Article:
On Tuesday I wrote a few basics about why students experience failure to visualize.
Yesterday I wrote about three things that can cause students to struggle with visualization.
For the next few days, I want to begin a few ideas for some practical ideas for teachers and parents to do when their students struggle with visualizing.
If you don't want to read the previous posts, here is a little catch-me-up...
If you can't visualize what you read then all comprehension breaks down and your brain is just trying to hold onto words and phrases. No deeper meanings.
3 things that can contribute to struggles with visualization:
1) Screen Time
2) Lack of Background Knowledge
3) Limited Visualization Experiences
So, if we know students come to us with struggles, what can we do?
How to Sharpen the Mind's Eye Part 1
I'm working on a list like this for parents over on Cowtown Caroline for later this week.
1) Rich Experiences...Visuals for the Physical Eye Sharpen the Mind's Eye
This can feel almost impossible or daunting for teachers to provide for students. Teachers are often working with limited time and limited resources. Not everyday can be a parade, you know?
But there are those days... The days where you can make your lesson a little more of a parade. Or those magic days where you get to go on a special field trip.
Basically visuals lead to visualization. (Thank you, captain obvious.)
Take those special days, and when they happen pour language and vocabulary ALL over them.
And then milk them for all they're worth all year long!
This was extra special...every year we took our 5th graders to the Inner Space Caverns in Georgetown. This helped build a lot of background for anything involving caves.
I wrote about this Oil Spill Simulation years ago. While it is primarily a science lesson, it gives a visual experience.
We had a winter celebrations festival a few years ago, and my students studied Hanukkah. None of my students knew much about it, but researching, working and celebrating at the festival gave them lots of visuals.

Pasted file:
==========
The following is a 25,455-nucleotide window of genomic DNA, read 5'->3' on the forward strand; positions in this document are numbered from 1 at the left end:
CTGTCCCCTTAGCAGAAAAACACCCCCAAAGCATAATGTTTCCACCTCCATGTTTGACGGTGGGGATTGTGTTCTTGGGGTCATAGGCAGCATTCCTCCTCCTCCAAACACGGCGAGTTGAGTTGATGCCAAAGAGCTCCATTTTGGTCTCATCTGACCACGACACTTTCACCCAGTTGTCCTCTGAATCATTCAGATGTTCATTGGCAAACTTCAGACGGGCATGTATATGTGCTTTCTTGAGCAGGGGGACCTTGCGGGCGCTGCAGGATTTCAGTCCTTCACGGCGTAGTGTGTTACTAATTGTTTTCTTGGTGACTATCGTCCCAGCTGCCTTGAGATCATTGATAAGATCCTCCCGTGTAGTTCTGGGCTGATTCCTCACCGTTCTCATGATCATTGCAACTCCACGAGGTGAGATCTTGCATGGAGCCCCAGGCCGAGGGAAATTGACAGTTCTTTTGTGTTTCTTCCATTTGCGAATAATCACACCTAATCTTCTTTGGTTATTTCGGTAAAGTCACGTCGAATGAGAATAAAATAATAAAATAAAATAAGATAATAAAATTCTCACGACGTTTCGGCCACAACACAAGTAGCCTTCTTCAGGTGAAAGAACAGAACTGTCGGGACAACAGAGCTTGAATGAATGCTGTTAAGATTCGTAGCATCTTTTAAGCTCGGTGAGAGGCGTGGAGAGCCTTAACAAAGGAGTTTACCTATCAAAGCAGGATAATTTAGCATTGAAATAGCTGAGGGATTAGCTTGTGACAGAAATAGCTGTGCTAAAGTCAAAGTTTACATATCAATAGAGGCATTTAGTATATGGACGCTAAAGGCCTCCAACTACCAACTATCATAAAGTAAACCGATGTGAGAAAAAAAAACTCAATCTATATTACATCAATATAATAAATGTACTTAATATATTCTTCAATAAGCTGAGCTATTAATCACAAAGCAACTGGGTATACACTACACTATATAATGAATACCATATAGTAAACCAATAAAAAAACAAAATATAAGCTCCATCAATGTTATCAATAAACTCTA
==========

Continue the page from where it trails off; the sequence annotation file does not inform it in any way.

This post gave instructions on how to create a blubber glove to help students have a sensory experience to learn how blubber keeps you warm.
We all know that multi-sensory activities and field trips are engaging, and useful in content areas such as science and history. But, these activities also help reading SO much, because students have such a deeper understanding, and they are able to visualize these things.
The more vocabulary and rich experiences a child has, the better they will do as readers.
2) Build Background Knowledge in Prereading
Sometimes we cannot create elaborate activities or go on mega field trips like I discussed above, but there is always time to spend 3 minutes showing pictures or a movie clip. If you're blessed with a large screen or projector of some kind, this is extra fun.
There is always time for these types of activities. These 3-5 minutes of building background buy you a whole lot of comprehension. I've even done things like show movie trailers that had the same setting as a story to help kids get images going in their heads. They love that!
Students visiting the beach! ;-)
So basically I'm saying, if you want your kids to visualize, then take them to the zoo and do science experiments! Not exactly...but kind of! :-)
Stay tuned tomorrow for some more nitty gritty ideas that can be used for lessons or for small group instruction!
And just for fun, here are some cute pics of my own little pumpkin at the zoo...